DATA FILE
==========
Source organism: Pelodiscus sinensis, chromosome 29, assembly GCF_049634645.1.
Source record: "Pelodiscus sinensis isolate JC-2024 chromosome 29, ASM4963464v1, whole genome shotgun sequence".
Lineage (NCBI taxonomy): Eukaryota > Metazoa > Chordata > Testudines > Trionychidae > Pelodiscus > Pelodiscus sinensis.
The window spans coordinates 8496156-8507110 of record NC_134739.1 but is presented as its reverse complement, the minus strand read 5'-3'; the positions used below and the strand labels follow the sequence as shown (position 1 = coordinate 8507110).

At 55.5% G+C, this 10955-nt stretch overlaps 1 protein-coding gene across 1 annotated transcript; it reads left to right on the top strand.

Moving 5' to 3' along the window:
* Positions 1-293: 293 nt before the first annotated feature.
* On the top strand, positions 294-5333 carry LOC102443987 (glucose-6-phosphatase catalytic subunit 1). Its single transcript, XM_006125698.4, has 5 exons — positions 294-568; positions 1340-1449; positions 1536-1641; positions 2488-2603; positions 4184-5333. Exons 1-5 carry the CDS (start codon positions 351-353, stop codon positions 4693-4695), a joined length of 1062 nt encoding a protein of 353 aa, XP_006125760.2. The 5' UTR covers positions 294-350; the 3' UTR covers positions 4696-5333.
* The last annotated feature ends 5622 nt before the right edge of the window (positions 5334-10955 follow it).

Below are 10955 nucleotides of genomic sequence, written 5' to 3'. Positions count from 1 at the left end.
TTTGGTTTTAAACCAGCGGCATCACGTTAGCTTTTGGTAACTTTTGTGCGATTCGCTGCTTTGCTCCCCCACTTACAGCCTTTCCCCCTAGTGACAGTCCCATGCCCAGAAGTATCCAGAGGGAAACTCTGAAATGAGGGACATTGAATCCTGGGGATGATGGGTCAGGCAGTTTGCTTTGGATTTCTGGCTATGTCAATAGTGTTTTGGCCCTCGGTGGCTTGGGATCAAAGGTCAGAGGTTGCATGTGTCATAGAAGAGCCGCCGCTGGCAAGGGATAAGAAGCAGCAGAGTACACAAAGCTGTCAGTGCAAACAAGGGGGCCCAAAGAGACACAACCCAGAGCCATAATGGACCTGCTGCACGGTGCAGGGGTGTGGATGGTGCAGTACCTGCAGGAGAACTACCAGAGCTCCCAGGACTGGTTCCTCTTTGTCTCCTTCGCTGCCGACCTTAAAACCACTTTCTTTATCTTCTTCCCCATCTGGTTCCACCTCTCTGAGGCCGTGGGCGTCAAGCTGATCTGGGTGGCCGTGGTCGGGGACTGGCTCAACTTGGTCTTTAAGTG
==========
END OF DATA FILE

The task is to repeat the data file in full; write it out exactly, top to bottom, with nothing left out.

Source organism: Pelodiscus sinensis, chromosome 29, assembly GCF_049634645.1.
Source record: "Pelodiscus sinensis isolate JC-2024 chromosome 29, ASM4963464v1, whole genome shotgun sequence".
Lineage (NCBI taxonomy): Eukaryota > Metazoa > Chordata > Testudines > Trionychidae > Pelodiscus > Pelodiscus sinensis.
The window spans coordinates 8496156-8507110 of record NC_134739.1 but is presented as its reverse complement, the minus strand read 5'-3'; the positions used below and the strand labels follow the sequence as shown (position 1 = coordinate 8507110).

At 55.5% G+C, this 10955-nt stretch overlaps 1 protein-coding gene across 1 annotated transcript; it reads left to right on the top strand.

Moving 5' to 3' along the window:
* Positions 1-293: 293 nt before the first annotated feature.
* On the top strand, positions 294-5333 carry LOC102443987 (glucose-6-phosphatase catalytic subunit 1). Its single transcript, XM_006125698.4, has 5 exons — positions 294-568; positions 1340-1449; positions 1536-1641; positions 2488-2603; positions 4184-5333. Exons 1-5 carry the CDS (start codon positions 351-353, stop codon positions 4693-4695), a joined length of 1062 nt encoding a protein of 353 aa, XP_006125760.2. The 5' UTR covers positions 294-350; the 3' UTR covers positions 4696-5333.
* The last annotated feature ends 5622 nt before the right edge of the window (positions 5334-10955 follow it).

Below are 10955 nucleotides of genomic sequence, written 5' to 3'. Positions count from 1 at the left end.
TTTGGTTTTAAACCAGCGGCATCACGTTAGCTTTTGGTAACTTTTGTGCGATTCGCTGCTTTGCTCCCCCACTTACAGCCTTTCCCCCTAGTGACAGTCCCATGCCCAGAAGTATCCAGAGGGAAACTCTGAAATGAGGGACATTGAATCCTGGGGATGATGGGTCAGGCAGTTTGCTTTGGATTTCTGGCTATGTCAATAGTGTTTTGGCCCTCGGTGGCTTGGGATCAAAGGTCAGAGGTTGCATGTGTCATAGAAGAGCCGCCGCTGGCAAGGGATAAGAAGCAGCAGAGTACACAAAGCTGTCAGTGCAAACAAGGGGGCCCAAAGAGACACAACCCAGAGCCATAATGGACCTGCTGCACGGTGCAGGGGTGTGGATGGTGCAGTACCTGCAGGAGAACTACCAGAGCTCCCAGGACTGGTTCCTCTTTGTCTCCTTCGCTGCCGACCTTAAAACCACTTTCTTTATCTTCTTCCCCATCTGGTTCCACCTCTCTGAGGCCGTGGGCGTCAAGCTGATCTGGGTGGCCGTGGTCGGGGACTGGCTCAACTTGGTCTTTAAGTG